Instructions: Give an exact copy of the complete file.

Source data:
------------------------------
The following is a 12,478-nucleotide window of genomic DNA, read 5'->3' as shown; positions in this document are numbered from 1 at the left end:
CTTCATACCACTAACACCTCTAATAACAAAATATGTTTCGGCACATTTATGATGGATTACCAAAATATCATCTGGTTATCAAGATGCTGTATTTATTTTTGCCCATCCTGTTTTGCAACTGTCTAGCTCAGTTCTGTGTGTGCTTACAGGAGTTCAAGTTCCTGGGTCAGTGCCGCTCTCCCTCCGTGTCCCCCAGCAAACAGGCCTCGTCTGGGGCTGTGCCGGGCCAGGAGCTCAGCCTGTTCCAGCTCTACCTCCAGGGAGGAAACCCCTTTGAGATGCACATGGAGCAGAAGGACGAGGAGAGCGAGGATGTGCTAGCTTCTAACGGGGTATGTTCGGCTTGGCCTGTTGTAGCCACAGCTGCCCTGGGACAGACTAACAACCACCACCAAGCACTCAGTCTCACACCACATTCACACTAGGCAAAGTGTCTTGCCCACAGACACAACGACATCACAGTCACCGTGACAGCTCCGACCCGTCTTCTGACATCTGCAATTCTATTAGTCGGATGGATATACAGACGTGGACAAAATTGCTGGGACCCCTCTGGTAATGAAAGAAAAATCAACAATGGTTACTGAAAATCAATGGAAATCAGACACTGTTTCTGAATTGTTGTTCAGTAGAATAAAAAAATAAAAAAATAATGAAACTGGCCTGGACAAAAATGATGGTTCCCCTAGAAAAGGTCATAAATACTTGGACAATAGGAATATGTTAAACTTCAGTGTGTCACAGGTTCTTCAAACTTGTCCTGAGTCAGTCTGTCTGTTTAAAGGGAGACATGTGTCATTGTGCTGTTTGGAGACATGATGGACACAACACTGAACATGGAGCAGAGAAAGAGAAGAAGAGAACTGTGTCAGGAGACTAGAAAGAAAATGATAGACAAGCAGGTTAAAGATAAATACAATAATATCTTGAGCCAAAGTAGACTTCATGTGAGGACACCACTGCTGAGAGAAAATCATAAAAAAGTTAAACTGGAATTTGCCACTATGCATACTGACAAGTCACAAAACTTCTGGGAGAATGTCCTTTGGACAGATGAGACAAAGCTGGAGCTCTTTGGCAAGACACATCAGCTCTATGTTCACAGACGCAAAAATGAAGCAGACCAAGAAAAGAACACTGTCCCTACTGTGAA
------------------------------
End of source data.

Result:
The following is a 12,478-nucleotide window of genomic DNA, read 5'->3' as shown; positions in this document are numbered from 1 at the left end:
CTTCATACCACTAACACCTCTAATAACAAAATATGTTTCGGCACATTTATGATGGATTACCAAAATATCATCTGGTTATCAAGATGCTGTATTTATTTTTGCCCATCCTGTTTTGCAACTGTCTAGCTCAGTTCTGTGTGTGCTTACAGGAGTTCAAGTTCCTGGGTCAGTGCCGCTCTCCCTCCGTGTCCCCCAGCAAACAGGCCTCGTCTGGGGCTGTGCCGGGCCAGGAGCTCAGCCTGTTCCAGCTCTACCTCCAGGGAGGAAACCCCTTTGAGATGCACATGGAGCAGAAGGACGAGGAGAGCGAGGATGTGCTAGCTTCTAACGGGGTATGTTCGGCTTGGCCTGTTGTAGCCACAGCTGCCCTGGGACAGACTAACAACCACCACCAAGCACTCAGTCTCACACCACATTCACACTAGGCAAAGTGTCTTGCCCACAGACACAACGACATCACAGTCACCGTGACAGCTCCGACCCGTCTTCTGACATCTGCAATTCTATTAGTCGGATGGATATACAGACGTGGACAAAATTGCTGGGACCCCTCTGGTAATGAAAGAAAAATCAACAATGGTTACTGAAAATCAATGGAAATCAGACACTGTTTCTGAATTGTTGTTCAGTAGAATAAAAAAATAAAAAAATAATGAAACTGGCCTGGACAAAAATGATGGTTCCCCTAGAAAAGGTCATAAATACTTGGACAATAGGAATATGTTAAACTTCAGTGTGTCACAGGTTCTTCAAACTTGTCCTGAGTCAGTCTGTCTGTTTAAAGGGAGACATGTGTCATTGTGCTGTTTGGAGACATGATGGACACAACACTGAACATGGAGCAGAGAAAGAGAAGAAGAGAACTGTGTCAGGAGACTAGAAAGAAAATGATAGACAAGCAGGTTAAAGATAAATACAATAATATCTTGAGCCAAAGTAGACTTCATGTGAGGACACCACTGCTGAGAGAAAATCATAAAAAAGTTAAACTGGAATTTGCCACTATGCATACTGACAAGTCACAAAACTTCTGGGAGAATGTCCTTTGGACAGATGAGACAAAGCTGGAGCTCTTTGGCAAGACACATCAGCTCTATGTTCACAGACGCAAAAATGAAGCAGACCAAGAAAAGAACACTGTCCCTACTGTGAA